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THE WRECKING CREW (2015) ***

The Wrecking Crew tells the tale of a group of unsung Los Angeles studio musicians who singlehandedly shaped popular music for an entire generation. Musicians like Tommy Tedesco, Hal Blaine, Carol Kaye, and Glen Campbell were hired by record labels to record with their clients (or in some cases, instead of their clients) in order to obtain the best sound possible. Phil Spector used them for his famous “Wall of Sound” which revolutionized the sound of the ‘60s and ‘70s, and Brian Wilson virtually replaced The Beach Boys with them when he recorded Pet Sounds.

In some cases, The Wrecking Crew recorded the songs themselves and THEN a group was formed to go out and perform the material. (This was long before Milli Vanilli.) In other cases, the band members were unable to recreate live what the Crew had done in the studio because they just didn’t have the chops. People like Dick Clark are interviewed and explain that this is basically how the music business was run at the time and the original Crew members basically say (with pride) that really, they were just doing their job.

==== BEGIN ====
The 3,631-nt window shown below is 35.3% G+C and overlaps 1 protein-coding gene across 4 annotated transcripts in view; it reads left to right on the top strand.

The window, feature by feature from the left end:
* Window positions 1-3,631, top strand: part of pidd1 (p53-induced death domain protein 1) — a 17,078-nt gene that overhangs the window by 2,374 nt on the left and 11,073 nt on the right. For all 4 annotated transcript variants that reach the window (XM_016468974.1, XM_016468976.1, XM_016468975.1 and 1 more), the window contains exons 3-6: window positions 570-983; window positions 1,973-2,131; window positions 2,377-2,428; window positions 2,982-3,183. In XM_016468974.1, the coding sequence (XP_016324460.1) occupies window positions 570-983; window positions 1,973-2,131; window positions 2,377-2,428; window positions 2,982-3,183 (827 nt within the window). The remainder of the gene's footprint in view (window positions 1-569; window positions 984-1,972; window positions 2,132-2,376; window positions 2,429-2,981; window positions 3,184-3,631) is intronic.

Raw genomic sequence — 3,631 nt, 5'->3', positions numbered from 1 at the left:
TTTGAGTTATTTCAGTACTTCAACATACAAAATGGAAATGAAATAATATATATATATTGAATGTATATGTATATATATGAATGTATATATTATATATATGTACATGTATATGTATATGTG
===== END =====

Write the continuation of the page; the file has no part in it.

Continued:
There are some really cool moments in the film. I really liked the parts where a musician will do a guitar riff or a drum beat and then the filmmakers drop in the rest of the song. When you realize the sheer amount of songs these musicians played on, it’s staggering. Although I do wish they got a bit more into the television side of things (Tedesco played the guitar riff on the Batman theme song), this is a knowledgeable and entertaining documentary that gives these talented musicians their long-deserved due.

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